The compactness and sturdy “bulldog profile” of the 180 has always appealed to me. And these 180s have almost as much thump as one can get from any production-line CO2 air gun. The Hammerli 850 provides perhaps just a tiny bit more (and is an excellent air rifle — I have one in .177), but there is nothing like a genuine classic. The 180, especially your second variant with the adjustable trigger and trigger-guard safety, is from Crosman’s zenith of design and quality, their Golden Age.

    And what a golden age it was! The 180, along with the 150, 167, 338, 600, 38C, 38T, Mark I, SA-6, Crosman/Hahn 45 and 1861 Shiloh are quite an impressive bunch of CO2 air guns for one company to have produced during a couple decades. (I left out an equal to each of these, the Crosman CK92 only as it was made in Italy by Kimar.) One could do well to collect just the air guns I just listed.

    In a practical, vermin-eradicating role, the 180 2nd variant is the obvious champion of them, too, a great piece to start that collection.

    Michael



    • John,

      If the sear has already been released, what else is there for a trigger to do except return to its uncocked position? A trigger stop might eliminate overtravel in the second stage and shorten the time for the trigger to return.

      Michael


    • John
      It gives you a more precise feel of when the shot goes off.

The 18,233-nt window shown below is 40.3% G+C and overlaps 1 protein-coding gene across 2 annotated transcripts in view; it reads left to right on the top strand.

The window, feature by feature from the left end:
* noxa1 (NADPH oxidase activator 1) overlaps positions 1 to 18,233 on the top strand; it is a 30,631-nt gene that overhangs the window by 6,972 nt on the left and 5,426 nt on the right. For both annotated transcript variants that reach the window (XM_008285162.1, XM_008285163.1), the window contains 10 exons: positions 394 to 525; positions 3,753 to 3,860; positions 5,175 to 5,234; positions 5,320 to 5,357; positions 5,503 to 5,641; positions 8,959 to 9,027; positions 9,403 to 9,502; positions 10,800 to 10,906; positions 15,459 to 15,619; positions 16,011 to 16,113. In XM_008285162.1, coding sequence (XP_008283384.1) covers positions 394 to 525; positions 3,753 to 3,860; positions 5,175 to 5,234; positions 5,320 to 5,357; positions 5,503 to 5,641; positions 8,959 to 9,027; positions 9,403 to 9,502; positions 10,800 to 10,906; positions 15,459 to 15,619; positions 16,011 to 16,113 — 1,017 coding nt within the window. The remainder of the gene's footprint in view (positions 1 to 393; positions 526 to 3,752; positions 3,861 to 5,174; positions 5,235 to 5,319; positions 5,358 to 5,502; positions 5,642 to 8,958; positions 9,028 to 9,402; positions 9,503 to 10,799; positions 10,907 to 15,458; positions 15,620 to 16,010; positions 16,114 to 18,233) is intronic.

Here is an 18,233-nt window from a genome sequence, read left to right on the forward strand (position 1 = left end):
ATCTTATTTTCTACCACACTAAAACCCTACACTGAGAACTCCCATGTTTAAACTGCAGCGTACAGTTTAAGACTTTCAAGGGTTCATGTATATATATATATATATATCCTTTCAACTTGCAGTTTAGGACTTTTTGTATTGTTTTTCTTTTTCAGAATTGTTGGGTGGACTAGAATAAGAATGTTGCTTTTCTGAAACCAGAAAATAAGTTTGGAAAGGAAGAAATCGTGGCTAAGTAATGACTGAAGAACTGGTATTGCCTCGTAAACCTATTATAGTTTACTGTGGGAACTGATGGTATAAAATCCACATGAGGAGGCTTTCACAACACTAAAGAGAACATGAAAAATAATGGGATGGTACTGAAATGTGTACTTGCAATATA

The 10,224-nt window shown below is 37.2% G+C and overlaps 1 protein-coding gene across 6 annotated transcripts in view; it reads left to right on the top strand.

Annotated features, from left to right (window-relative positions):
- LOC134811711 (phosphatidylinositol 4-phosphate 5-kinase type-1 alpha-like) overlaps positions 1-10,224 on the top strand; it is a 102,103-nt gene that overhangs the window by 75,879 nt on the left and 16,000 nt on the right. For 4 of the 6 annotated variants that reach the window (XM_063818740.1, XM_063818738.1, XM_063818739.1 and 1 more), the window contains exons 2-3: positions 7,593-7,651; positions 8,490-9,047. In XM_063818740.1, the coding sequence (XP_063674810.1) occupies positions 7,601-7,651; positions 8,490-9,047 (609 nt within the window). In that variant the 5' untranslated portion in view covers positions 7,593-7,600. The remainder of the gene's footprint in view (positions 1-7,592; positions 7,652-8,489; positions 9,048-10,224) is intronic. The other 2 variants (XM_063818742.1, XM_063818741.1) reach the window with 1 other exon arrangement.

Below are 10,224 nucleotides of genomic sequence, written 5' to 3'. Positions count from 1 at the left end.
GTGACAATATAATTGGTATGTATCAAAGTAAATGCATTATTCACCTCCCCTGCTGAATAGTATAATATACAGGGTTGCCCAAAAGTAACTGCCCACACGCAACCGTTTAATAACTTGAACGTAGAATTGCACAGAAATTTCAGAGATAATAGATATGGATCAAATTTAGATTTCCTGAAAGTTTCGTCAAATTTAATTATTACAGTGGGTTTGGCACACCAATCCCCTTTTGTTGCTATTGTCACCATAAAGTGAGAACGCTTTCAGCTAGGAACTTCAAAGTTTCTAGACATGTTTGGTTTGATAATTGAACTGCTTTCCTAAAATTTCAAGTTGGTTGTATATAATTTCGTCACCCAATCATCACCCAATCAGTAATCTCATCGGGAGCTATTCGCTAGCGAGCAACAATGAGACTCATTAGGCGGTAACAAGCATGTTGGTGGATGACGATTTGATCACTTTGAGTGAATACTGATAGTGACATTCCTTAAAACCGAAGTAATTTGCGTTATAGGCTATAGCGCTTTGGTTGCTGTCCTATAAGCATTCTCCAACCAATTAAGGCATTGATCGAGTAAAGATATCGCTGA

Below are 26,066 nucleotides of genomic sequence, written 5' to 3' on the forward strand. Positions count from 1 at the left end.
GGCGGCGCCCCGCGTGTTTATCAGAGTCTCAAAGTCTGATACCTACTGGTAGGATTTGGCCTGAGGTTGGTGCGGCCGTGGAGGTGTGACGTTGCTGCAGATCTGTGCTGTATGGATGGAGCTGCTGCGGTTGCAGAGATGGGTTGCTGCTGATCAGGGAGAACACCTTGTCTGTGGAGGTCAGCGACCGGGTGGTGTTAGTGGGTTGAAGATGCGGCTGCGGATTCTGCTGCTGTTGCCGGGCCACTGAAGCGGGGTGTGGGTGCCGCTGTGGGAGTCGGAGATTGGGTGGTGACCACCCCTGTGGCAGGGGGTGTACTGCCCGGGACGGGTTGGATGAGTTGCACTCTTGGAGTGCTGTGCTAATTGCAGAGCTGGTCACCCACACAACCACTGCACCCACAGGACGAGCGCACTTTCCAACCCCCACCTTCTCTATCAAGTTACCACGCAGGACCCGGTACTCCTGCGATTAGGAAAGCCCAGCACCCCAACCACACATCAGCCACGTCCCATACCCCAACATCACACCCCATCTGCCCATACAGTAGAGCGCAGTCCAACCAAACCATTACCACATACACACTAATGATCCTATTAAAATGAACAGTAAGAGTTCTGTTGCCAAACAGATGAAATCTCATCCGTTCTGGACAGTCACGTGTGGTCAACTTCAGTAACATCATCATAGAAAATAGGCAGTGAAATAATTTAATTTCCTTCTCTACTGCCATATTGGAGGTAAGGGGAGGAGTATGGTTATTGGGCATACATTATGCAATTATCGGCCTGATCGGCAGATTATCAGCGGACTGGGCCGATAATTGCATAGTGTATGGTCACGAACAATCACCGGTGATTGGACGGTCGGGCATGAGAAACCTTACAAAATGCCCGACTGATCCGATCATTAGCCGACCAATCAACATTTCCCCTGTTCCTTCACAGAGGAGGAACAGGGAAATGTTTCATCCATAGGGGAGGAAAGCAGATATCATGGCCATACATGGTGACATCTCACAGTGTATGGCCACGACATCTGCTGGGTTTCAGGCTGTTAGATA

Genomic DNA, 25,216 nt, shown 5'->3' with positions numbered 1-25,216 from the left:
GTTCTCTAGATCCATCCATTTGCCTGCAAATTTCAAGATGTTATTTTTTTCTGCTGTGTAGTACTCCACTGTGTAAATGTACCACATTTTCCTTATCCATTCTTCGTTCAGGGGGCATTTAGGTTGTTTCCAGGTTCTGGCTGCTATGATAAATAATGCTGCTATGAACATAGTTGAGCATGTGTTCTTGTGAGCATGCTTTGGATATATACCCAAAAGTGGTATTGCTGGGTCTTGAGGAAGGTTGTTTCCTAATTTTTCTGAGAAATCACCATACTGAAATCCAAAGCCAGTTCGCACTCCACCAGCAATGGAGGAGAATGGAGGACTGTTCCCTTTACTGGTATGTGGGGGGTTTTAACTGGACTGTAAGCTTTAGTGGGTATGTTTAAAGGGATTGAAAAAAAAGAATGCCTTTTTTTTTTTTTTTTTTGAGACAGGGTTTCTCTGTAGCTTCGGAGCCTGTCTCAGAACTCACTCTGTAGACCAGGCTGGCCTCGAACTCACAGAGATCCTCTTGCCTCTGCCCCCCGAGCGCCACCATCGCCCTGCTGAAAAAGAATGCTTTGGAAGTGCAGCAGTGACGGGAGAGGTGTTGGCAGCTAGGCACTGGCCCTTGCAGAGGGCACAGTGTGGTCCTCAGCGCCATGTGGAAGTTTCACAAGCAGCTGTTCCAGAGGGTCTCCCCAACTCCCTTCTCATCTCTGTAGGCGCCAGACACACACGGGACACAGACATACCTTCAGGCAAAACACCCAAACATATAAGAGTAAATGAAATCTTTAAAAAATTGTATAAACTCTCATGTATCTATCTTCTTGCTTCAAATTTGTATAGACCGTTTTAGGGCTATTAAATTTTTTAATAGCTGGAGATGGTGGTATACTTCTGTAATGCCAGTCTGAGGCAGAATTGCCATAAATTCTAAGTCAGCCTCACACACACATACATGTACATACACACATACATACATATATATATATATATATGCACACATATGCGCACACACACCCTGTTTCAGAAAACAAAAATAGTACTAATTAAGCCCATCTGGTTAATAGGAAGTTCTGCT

You set the stop so as soon as the shot goes off the trigger moves no more.

      And some guns it’s a bit of a a way to tune in your hold technique if you use trigger follow through.

      Best I can say is that I think if you ever get to shoot a gun with a trigger stop I think you would like it.


    • John,

      I don’t know what the official purpose of a trigger stop is but I find that having one keeps me from moving the gun as much while the projectile is still moving down the barrel. I have found that it makes the most difference in bb guns (which tend to have low velocities) and in lower powered pellet guns because it is a relatively long time after sear release before the projectile is out of the barrel and no longer under the influence of gun movement. I also think that triggers with high pull weights cause you to jerk the gun because you are squeezing so hard then suddenly there’s no resistance. With a stop you are squeezng exactly as you were before release, it’s just against the stop now. I believe that Gunfun1 is right when he predicts that you would like one if you ever fired a gun equipped with one. It doesn’t cost anything to try one. Just fold up a small piece of paper and stick it behind your trigger with a piece of tape. Remove paper if the trigger can’t move enough to release the sear, add a little more if you still get trigger movement after the release. It doesn’t even have to be neat If you’re just trying it out. It will work well enough for long enough for you to see if you like it and want to put the effort into doing it permanently. My 2 cents, hope it helped.